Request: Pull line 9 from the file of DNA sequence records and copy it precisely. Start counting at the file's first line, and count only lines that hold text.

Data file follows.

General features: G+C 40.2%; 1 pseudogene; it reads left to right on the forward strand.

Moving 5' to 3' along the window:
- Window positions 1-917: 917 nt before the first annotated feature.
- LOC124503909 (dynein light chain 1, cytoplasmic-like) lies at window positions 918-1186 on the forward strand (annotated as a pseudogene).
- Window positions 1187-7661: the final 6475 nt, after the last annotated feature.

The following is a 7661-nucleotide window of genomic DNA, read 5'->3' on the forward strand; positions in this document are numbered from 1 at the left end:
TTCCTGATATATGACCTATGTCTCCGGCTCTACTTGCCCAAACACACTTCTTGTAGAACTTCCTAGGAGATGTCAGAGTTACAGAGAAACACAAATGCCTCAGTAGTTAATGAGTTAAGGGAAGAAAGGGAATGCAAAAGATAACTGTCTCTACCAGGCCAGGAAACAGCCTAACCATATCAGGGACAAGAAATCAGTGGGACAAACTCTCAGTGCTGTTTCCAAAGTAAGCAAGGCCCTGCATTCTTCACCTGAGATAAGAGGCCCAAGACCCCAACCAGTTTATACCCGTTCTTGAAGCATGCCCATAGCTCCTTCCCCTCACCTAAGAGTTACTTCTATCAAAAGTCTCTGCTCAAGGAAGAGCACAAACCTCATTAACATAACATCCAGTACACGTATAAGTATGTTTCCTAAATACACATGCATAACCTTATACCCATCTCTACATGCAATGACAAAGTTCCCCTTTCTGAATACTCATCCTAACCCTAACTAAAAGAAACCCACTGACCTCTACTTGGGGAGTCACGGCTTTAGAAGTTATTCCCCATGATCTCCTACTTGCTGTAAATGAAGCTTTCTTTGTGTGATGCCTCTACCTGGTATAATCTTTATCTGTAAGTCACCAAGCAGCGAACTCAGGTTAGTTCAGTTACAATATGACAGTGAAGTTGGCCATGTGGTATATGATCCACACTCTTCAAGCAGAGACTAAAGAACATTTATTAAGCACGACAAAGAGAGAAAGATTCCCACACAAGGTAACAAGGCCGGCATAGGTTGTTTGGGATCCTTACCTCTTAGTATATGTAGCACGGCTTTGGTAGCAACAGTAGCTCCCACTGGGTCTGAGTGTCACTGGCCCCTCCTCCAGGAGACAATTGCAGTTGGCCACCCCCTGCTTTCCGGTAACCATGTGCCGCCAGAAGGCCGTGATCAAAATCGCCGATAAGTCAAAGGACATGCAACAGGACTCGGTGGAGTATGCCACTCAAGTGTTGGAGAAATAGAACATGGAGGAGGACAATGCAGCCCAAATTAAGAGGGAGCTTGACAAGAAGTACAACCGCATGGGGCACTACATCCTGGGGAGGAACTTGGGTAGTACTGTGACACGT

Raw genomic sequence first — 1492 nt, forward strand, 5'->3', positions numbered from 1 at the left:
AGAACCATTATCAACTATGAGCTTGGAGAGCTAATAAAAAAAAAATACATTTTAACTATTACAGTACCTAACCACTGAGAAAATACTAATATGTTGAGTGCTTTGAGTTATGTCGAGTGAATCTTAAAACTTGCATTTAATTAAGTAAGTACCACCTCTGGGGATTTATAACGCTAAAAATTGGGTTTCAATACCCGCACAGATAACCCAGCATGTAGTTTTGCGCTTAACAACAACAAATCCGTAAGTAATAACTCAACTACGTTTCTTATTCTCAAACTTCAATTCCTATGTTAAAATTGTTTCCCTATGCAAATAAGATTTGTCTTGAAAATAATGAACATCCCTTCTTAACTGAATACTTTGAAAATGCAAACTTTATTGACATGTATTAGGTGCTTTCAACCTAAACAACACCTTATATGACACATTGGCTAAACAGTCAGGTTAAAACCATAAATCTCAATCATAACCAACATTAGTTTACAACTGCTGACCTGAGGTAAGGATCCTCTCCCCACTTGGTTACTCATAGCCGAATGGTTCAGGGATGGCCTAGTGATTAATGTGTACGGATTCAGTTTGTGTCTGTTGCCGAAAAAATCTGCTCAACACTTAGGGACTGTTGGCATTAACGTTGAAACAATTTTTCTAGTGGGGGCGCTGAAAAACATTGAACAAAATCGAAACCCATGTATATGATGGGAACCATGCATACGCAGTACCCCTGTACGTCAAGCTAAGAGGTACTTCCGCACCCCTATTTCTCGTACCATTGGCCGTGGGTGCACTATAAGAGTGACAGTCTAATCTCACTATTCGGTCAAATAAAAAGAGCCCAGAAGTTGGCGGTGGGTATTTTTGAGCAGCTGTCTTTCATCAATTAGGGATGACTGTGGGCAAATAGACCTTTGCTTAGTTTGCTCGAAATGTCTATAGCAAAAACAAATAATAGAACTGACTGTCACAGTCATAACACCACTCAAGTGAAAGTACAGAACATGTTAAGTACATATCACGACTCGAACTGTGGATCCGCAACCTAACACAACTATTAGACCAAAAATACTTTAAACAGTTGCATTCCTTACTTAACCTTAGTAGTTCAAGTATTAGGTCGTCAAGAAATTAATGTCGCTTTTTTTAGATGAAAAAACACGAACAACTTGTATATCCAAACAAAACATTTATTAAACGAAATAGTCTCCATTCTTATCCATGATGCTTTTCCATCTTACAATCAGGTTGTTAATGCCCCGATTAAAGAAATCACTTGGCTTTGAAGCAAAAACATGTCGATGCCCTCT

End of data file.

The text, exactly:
AGAACCATTATCAACTATGAGCTTGGAGAGCTAATAAAAAAAAAATACATTTTAACTATTACAGTACCTAACCACTGAGAAAATACTAATATGTTGAGTGCTTTGAGTTATGTCGAGTGAATCTTAAAACTTGCATTTAATTAAGTAAGTACCACCTCTGGGGATTTATAACGCTAAAAATTGGGTTTCAATACCCGCACAGATAACCCAGCATGTAGTTTTGCGCTTAACAACAACAAATCCGTAAGTAATAACTCAACTACGTTTCTTATTCTCAAACTTCAATTCCTATGTTAAAATTGTTTCCCTATGCAAATAAGATTTGTCTTGAAAATAATGAACATCCCTTCTTAACTGAATACTTTGAAAATGCAAACTTTATTGACATGTATTAGGTGCTTTCAACCTAAACAACACCTTATATGACACATTGGCTAAACAGTCAGGTTAAAACCATAAATCTCAATCATAACCAACATTAGTTTACAACTGCTGACCTGAGGTAAGGATCCTCTCCCCACTTGGTTACTCATAGCCGAATGGTTCAGGGATGGCCTAGTGATTAATGTGTACGGATTCAGTTTGTGTCTGTTGCCGAAAAAATCTGCTCAACACTTAGGGACTGTTGGCATTAACGTTGAAACAATTTTTCTAGTGGGGGCGCTGAAAAACATTGAACAAAATCGAAACCCATGTATATGATGGGAACCATGCATACGCAGTACCCCTGTACGTCAAGCTAAGAGGTACTTCCGCACCCCTATTTCTCGTACCATTGGCCGTGGGTGCACTATAAGAGTGACAGTCTAATCTCACTATTCGGTCAAATAAAAAGAGCCCAGAAGTTGGCGGTGGGTATTTTTGAGCAGCTGTCTTTCATCAATTAGGGATGACTGTGGGCAAATAGACCTTTGCTTAGTTTGCTCGAAATGTCTATAGCAAAAACAAATAATAGAACTGACTGTCACAGTCATAACACCACTCAAGTGAAAGTACAGAACATGTTAAGTACATATCACGACTCGAACTGTGGATCCGCAACCTAACACAACTATTAGACCAAAAATACTTTAAACAGTTGCATTCCTTACTTAACCTTAGTAGTTCAAGTATTAGGTCGTCAAGAAATTAATGTCGCTTTTTTTAGATGAAAAAACACGAACAACTTGTATATCCAAACAAAACATTTATTAAACGAAATAGTCTCCATTCTTATCCATGATGCTTTTCCATCTTACAATCAGGTTGTTAATGCCCCGATTAAAGAAATCACTTGGCTTTGAAGCAAAAACATGTCGATGCCCTCT